Why contingency fees ‘can benefit business’ and British law brings same sex marriages to Australia

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New Yorker tells Australian’s that contingency fees can be good for businesses... lawyers’ regulation fund used for legal aid in NSW... British Consulates set a date for same sex marriage... and why treason is a crime again in Jersey...

Contingency fees ‘can benefit business’
A New York lawyer is in Australia and has a fresh view of the issue of contingency fees. While many law firms and the Productivity Commission are keen for this kind of billing to be allowed, opponents suggest it would not be in the interests of business. However, Peter Calamari, who heads a top New York litigation specialist, suggests that allowing contingency fees creates an opportunity for creating more flexible billing options for clients. Read the full story.
NSW funds legal aid with public purpose fund
The fund which provides funds to regulate lawyers in New South Wales was rapidly heading towards a zero balance, with the biggest percentage of payments having been used for the Legal Aid Office. The Law Society, which administers the funds, collected from interest earned on money held by lawyers for their clients, says that legal aid should be funded by the Treasury. The Society urges both state and federal government to seek new funding for legal aid as it is ‘urgently required’. Read the full story.
Brits set a date
British Consulates in Sydney and Perth will begin to conduct same sex marriages under British law from June 27th. The law changed in Britain earlier this year and the Australian government has given its blessing to the Consulates holding the ceremonies where one of the partners has British citizenship. Although seen as a step towards same sex marriage becoming law in Australia, there is still much debate to come. Also being considered is whether same sex marriages under foreign law should be recognised; under current law the marriages at the British Consulates will not be recognised in Australia. Read the full story.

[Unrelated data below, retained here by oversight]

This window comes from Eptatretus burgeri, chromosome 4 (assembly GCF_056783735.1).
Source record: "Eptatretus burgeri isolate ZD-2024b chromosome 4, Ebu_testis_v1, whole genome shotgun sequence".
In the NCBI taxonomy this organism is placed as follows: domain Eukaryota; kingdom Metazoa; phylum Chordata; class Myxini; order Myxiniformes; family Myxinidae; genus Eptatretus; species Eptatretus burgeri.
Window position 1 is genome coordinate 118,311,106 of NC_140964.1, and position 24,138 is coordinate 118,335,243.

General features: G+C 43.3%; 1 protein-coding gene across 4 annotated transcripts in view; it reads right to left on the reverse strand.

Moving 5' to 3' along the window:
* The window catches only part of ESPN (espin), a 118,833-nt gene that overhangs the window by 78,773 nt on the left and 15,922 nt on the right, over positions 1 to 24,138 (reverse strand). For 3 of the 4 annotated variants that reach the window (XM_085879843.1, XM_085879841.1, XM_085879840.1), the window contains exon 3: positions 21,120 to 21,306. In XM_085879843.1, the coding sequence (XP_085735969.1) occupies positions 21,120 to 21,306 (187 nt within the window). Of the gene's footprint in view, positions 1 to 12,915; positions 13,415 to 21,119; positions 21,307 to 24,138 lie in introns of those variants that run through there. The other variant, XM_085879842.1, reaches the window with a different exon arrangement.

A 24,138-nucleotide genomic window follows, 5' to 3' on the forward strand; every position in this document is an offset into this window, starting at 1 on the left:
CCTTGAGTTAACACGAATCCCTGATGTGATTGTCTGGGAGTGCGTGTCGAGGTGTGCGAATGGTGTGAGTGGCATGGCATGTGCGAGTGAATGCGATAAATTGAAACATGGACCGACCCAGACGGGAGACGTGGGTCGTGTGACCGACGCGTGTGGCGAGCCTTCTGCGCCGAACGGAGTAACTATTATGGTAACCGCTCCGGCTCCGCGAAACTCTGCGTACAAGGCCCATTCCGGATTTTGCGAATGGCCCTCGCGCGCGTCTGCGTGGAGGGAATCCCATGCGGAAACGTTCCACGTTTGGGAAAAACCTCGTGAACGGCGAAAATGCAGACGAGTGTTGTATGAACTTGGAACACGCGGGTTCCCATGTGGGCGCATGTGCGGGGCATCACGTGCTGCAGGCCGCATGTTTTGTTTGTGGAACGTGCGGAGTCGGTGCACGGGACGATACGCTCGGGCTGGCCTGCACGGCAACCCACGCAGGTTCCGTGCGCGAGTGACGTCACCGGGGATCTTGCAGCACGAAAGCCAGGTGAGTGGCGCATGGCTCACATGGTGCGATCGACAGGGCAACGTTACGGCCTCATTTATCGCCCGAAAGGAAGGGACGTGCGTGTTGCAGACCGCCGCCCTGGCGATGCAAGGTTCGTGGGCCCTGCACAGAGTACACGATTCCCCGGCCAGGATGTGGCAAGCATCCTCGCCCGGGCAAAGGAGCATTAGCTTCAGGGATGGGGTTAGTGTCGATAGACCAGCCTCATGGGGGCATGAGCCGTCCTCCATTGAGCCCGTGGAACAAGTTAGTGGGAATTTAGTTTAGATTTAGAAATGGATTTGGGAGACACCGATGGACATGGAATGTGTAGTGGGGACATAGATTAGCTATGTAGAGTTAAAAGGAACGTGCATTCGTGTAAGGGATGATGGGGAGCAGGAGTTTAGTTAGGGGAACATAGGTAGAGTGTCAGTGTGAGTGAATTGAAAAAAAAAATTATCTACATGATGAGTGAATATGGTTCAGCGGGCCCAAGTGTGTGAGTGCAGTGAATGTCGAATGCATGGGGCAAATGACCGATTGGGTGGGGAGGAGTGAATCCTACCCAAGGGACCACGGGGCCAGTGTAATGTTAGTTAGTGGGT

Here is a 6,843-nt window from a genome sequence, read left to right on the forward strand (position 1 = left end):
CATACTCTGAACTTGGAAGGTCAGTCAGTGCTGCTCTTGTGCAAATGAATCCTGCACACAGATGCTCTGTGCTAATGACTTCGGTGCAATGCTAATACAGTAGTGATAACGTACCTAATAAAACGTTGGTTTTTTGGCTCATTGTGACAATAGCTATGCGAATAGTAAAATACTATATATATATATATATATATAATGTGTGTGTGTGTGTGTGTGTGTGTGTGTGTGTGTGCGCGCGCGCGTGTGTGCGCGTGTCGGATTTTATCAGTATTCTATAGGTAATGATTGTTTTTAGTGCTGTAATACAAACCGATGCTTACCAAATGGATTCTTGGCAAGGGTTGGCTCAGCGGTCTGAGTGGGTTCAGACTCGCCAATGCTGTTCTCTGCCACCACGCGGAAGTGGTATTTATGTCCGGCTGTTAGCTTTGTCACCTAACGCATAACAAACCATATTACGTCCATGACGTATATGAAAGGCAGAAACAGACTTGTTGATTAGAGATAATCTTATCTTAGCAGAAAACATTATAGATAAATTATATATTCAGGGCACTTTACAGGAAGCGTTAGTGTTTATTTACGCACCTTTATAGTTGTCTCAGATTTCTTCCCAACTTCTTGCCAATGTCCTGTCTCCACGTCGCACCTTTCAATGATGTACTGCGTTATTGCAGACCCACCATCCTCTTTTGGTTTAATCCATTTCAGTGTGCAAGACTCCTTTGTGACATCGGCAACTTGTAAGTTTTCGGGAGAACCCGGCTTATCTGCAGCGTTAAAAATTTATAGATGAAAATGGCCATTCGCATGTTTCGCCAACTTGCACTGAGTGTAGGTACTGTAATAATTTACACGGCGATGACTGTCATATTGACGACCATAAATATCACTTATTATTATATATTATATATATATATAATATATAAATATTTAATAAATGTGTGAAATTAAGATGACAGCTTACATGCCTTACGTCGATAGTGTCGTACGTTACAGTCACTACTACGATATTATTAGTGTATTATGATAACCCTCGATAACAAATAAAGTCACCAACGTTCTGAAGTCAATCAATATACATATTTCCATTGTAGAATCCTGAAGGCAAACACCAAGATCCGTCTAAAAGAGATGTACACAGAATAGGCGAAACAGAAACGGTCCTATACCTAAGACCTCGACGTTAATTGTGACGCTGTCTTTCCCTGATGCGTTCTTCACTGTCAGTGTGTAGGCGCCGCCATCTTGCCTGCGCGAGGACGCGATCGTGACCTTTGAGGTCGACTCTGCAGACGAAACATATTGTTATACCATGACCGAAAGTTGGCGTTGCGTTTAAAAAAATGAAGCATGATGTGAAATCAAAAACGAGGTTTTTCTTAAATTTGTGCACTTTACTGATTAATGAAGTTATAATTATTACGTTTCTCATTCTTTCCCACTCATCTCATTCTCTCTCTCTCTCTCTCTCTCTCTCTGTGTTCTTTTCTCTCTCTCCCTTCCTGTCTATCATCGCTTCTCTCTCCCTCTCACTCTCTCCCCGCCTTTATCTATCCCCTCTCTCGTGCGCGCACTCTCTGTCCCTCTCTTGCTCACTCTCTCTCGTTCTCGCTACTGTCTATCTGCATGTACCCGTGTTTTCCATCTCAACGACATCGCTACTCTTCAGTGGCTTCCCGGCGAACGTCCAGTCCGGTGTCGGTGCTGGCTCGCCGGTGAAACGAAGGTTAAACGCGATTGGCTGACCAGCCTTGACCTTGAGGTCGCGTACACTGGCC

New law could be against human rights
A proposed New Zealand law may contravene human rights requirements if it is introduced in its current form. The Building (Earthquake-prone Buildings) Amendment Bill seeks to exempt buildings from upgrading fire and disability access if they are being strengthened against earthquakes. Disability Rights Commissioner Paul Gibson told a government select committee that the bill sends a message that those who are elderly or disabled are a ‘low priority’ and would represent a ‘backward step’ for New Zealand’s human rights record. Read the full story.
A slow day at the Jersey Government?
Despite many in the Channel Islands not really understanding why, the Jersey States assembly have debated, and agreed on, the validity of bringing back a law first introduced by King Henry VII in 1495. The Royal Court will now be able to try cases of treason – not something that crops up too often to be fair. The last UK prosecution was in 1946. The Jersey assembly voted 35 to 5 in favour of the change in law though... maybe they’d overheard someone plotting? Read the full story.

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